At the outbreak of World War II, Boulle enlisted with the French army in French Indochina. After German troops occupied France, he joined the Free French Mission in Singapore. During the war he was a supporter of Charles de Gaulle.Boulle served as a secret agent under the name Peter John Rule and helped the resistance movement in China, Burma, and French Indochina. In 1943, he was captured by the Vichy France loyalists on the Mekong River and was subjected to severe hardship and forced labour. He was later made a chevalier of the Légion d'Honneur and decorated with the Croix de Guerre and the Médaille de la Résistance. He described his experiences in the war in the non-fiction My Own River Kwai. After the war he would keep in touch with his war comrades for the rest of his life.For a while after the war, Boulle returned to work in the rubber industry, but in 1949 [2] he moved back to Paris and began to write. While in Paris, too poor to afford his own flat, he lived in a hotel until his recently widowed sister Madeleine allowed him to move into her large apartment. She had a daughter whom Pierre helped raise, but plans for him to officially adopt the girl never materialized. He could never bring himself to leave this family and form another one.

While in Paris, Boulle used his war experiences in writing Le Pont de la rivière Kwaï (1952; The Bridge over the River Kwai), which became a multi-million-copy worldwide bestseller, winning the French "Prix Sainte-Beuve". The book was a semi-fictional story based on the real plight of Allied POWs forced to build a 415-km (258-mile) railway that passed over the bridge, and which became known as the "Death Railway". 16,000 prisoners and 100,000 Asian conscripts died during construction of the line. His character of Lt-Col. Nicholson was not based on the real Allied senior officer at the Kwai bridges, Philip Toosey, but was reportedly an amalgam of his memories of collaborating French officers. David Lean made The Bridge over the River Kwai into a motion picture that won several 1957 Oscars, including the Best Picture, and Best Actor for Alec Guinness. Boulle himself won the award for Best Adapted Screenplay despite not having written the screenplay and, by his own admission, not even speaking English. (He gave what is said to be the shortest acceptance speech in Academy Award history, the single word "Merci".) Boulle had been credited with the screenplay because the film's actual writers, Carl Foreman and Michael Wilson, had been blacklisted as communist sympathizers. Pierre Boulle was neither a Socialist nor a Communist. The Motion Picture Academy added Foreman's and Wilson's names to the award in 1984.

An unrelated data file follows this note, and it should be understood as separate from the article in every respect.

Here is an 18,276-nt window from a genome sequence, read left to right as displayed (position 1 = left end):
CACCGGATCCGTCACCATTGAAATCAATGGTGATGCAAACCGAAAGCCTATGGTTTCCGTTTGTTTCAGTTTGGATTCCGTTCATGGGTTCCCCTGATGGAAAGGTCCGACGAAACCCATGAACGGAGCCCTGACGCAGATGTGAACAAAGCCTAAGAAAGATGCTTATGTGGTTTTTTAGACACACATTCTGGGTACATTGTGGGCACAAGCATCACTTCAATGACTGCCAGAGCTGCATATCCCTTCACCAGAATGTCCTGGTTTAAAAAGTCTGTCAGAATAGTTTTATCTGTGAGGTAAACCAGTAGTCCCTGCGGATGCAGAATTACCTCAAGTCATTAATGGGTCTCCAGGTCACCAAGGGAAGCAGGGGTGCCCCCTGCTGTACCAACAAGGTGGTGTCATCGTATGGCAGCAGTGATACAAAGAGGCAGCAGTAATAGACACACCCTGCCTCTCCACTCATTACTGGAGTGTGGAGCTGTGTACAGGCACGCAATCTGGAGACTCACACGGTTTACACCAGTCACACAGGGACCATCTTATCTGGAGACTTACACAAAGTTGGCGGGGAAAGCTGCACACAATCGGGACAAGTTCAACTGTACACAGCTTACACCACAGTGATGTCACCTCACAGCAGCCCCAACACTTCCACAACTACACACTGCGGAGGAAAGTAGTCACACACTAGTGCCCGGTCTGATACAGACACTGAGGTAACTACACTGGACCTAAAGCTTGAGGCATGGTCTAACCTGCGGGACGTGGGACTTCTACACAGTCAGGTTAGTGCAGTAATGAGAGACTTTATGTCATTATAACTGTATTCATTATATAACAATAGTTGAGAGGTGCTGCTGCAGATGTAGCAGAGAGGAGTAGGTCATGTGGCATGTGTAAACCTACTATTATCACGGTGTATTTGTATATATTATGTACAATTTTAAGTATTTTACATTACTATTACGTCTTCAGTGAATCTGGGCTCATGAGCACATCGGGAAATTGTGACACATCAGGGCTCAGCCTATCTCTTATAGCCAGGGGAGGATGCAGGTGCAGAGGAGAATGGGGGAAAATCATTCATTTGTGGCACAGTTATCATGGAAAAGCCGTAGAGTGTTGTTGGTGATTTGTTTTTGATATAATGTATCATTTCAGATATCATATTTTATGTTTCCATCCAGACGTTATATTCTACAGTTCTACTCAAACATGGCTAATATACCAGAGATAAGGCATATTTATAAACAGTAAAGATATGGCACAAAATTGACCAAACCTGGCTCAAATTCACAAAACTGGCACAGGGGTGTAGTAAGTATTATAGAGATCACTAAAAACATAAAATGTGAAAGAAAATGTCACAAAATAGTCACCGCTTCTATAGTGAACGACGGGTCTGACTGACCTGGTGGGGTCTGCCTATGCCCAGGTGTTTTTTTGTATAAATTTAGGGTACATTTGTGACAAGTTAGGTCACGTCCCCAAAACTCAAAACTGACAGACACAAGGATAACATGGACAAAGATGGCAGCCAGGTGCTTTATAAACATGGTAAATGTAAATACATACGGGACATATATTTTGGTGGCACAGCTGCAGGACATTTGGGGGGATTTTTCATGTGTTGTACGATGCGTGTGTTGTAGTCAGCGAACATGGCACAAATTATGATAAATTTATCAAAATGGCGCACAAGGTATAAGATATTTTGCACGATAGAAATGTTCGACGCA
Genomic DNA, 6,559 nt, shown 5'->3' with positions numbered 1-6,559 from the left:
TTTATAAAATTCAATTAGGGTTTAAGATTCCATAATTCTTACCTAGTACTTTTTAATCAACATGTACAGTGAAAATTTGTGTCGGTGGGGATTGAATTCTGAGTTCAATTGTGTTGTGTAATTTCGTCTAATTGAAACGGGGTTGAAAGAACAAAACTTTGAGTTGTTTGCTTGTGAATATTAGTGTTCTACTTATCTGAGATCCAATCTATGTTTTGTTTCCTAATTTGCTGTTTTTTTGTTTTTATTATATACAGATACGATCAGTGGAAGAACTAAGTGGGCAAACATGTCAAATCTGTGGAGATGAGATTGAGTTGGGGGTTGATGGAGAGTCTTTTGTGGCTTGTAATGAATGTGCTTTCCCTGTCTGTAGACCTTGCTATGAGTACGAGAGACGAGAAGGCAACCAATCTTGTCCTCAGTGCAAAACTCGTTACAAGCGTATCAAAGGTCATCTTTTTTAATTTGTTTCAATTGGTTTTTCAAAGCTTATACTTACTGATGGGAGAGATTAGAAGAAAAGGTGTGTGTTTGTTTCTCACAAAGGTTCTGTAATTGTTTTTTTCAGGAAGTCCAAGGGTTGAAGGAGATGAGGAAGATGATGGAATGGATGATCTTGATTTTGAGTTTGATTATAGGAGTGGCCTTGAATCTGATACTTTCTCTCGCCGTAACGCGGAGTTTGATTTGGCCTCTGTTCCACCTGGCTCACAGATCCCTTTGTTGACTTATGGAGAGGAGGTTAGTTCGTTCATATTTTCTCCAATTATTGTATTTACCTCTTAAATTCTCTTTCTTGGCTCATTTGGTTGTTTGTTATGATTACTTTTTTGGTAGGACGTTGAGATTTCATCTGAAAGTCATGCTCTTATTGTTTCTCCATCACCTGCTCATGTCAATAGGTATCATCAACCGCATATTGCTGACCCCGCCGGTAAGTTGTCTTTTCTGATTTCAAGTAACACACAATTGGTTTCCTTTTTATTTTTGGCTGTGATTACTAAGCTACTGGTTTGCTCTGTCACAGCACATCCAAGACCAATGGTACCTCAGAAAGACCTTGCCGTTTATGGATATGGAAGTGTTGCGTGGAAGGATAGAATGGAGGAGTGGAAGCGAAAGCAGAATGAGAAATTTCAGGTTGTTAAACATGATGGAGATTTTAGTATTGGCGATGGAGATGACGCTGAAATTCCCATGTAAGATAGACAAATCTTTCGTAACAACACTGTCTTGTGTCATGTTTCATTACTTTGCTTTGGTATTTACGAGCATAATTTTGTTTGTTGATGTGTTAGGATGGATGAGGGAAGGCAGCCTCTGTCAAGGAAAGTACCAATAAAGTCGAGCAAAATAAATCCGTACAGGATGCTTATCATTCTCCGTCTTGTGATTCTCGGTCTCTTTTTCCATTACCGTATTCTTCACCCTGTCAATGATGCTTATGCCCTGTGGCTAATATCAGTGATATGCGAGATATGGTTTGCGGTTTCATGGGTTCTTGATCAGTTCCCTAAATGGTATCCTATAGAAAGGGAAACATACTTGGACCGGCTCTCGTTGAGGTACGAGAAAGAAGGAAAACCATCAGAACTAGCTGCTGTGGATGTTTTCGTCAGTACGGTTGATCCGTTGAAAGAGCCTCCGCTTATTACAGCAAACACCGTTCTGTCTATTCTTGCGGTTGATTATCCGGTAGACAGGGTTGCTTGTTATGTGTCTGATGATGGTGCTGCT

In 1963, following several other reasonably successful novels, Pierre Boulle published his other famous novel, Planet of the Apes. The novel was highly praised and given such reviews as this example from England's Guardian newspaper; "Classic science fiction...full of suspense and satirical intelligence." In the year 2500 a group of astronauts, including journalist Ulysse Merou, voyage to a planet in the star system of Betelgeuse. They land to discover a bizarre world where intelligent apes are the Master Race and humans are reduced to savages: caged in zoos, used in laboratory experiments and hunted for sport. The story of Ulysse's capture, his struggle to survive, and the shattering climax as he uncovers the horrific truth about the 'planet of the apes' is gripping and fantastic. Yet the novel is also a wry parable on science, evolution and the relationship between man and animal." In 1968 this story was made into an Oscar-winning film, starring Charlton Heston, which inspired four sequels, one television series, an animated series and a 2001 remake of the original title by Tim Burton. The film series have become cult classics with movie goers throughout the world. Pierre Boulle believed his novel could not be made into a film, yet he was taken completely by surprise by the success and impact of the film throughout the world. He wrote a sequel script for the film titled Planet of the Men. The producers of the original film turned his script down and named the second film, Beneath the Planet of the Apes. This sequel, which was released in 1970, was also very successful. This film was followed by Escape from the Planet of the Apes in 1971. Then came Conquest of the Planet of the Apes in 1972. The last of the sequels was Battle for the Planet of the Apes in 1973. In September 1973 the original Planet of the Apes film was first aired on network television. The marketing of toys and other products relating to the film series skyrocketed at this time creating an 'Apemania' craze. In June 1974, Marvel comics also released a magazine based on the novel and film called Planet of the Apes. By September 1974 Planet of the Apes had become a television series. In 1975 an animated Return to the Planet of the Apes series was shown on television.